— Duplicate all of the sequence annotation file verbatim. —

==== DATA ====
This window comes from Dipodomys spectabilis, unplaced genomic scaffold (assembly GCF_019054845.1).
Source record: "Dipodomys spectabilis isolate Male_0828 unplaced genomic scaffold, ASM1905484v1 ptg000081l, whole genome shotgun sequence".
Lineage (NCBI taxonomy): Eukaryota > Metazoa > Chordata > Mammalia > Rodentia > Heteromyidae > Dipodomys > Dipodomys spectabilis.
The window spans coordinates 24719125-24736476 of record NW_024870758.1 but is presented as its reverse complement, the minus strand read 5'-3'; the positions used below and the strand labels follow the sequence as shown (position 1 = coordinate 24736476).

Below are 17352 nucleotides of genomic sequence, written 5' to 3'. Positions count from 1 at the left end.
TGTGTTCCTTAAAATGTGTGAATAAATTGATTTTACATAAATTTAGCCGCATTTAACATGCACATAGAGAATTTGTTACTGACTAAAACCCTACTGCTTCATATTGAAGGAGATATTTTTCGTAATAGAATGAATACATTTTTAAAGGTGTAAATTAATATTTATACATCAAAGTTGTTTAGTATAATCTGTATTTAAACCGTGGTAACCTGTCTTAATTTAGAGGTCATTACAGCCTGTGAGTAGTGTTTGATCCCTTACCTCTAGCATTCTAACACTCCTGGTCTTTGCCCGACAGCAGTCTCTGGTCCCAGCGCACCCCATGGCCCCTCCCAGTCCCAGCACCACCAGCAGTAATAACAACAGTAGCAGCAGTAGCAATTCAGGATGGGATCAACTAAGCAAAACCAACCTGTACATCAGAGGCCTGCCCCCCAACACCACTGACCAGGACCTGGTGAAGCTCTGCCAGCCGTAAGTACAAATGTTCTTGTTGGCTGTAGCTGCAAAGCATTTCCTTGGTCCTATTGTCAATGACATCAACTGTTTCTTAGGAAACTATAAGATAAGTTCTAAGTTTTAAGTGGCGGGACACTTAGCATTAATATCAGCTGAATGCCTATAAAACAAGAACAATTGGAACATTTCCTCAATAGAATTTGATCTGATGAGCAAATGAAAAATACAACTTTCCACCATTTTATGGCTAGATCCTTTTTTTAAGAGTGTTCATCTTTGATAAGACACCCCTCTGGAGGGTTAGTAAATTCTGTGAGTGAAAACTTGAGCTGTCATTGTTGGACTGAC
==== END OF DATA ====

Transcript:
This window comes from Dipodomys spectabilis, unplaced genomic scaffold (assembly GCF_019054845.1).
Source record: "Dipodomys spectabilis isolate Male_0828 unplaced genomic scaffold, ASM1905484v1 ptg000081l, whole genome shotgun sequence".
Lineage (NCBI taxonomy): Eukaryota > Metazoa > Chordata > Mammalia > Rodentia > Heteromyidae > Dipodomys > Dipodomys spectabilis.
The window spans coordinates 24719125-24736476 of record NW_024870758.1 but is presented as its reverse complement, the minus strand read 5'-3'; the positions used below and the strand labels follow the sequence as shown (position 1 = coordinate 24736476).

Below are 17352 nucleotides of genomic sequence, written 5' to 3'. Positions count from 1 at the left end.
TGTGTTCCTTAAAATGTGTGAATAAATTGATTTTACATAAATTTAGCCGCATTTAACATGCACATAGAGAATTTGTTACTGACTAAAACCCTACTGCTTCATATTGAAGGAGATATTTTTCGTAATAGAATGAATACATTTTTAAAGGTGTAAATTAATATTTATACATCAAAGTTGTTTAGTATAATCTGTATTTAAACCGTGGTAACCTGTCTTAATTTAGAGGTCATTACAGCCTGTGAGTAGTGTTTGATCCCTTACCTCTAGCATTCTAACACTCCTGGTCTTTGCCCGACAGCAGTCTCTGGTCCCAGCGCACCCCATGGCCCCTCCCAGTCCCAGCACCACCAGCAGTAATAACAACAGTAGCAGCAGTAGCAATTCAGGATGGGATCAACTAAGCAAAACCAACCTGTACATCAGAGGCCTGCCCCCCAACACCACTGACCAGGACCTGGTGAAGCTCTGCCAGCCGTAAGTACAAATGTTCTTGTTGGCTGTAGCTGCAAAGCATTTCCTTGGTCCTATTGTCAATGACATCAACTGTTTCTTAGGAAACTATAAGATAAGTTCTAAGTTTTAAGTGGCGGGACACTTAGCATTAATATCAGCTGAATGCCTATAAAACAAGAACAATTGGAACATTTCCTCAATAGAATTTGATCTGATGAGCAAATGAAAAATACAACTTTCCACCATTTTATGGCTAGATCCTTTTTTTAAGAGTGTTCATCTTTGATAAGACACCCCTCTGGAGGGTTAGTAAATTCTGTGAGTGAAAACTTGAGCTGTCATTGTTGGACTGAC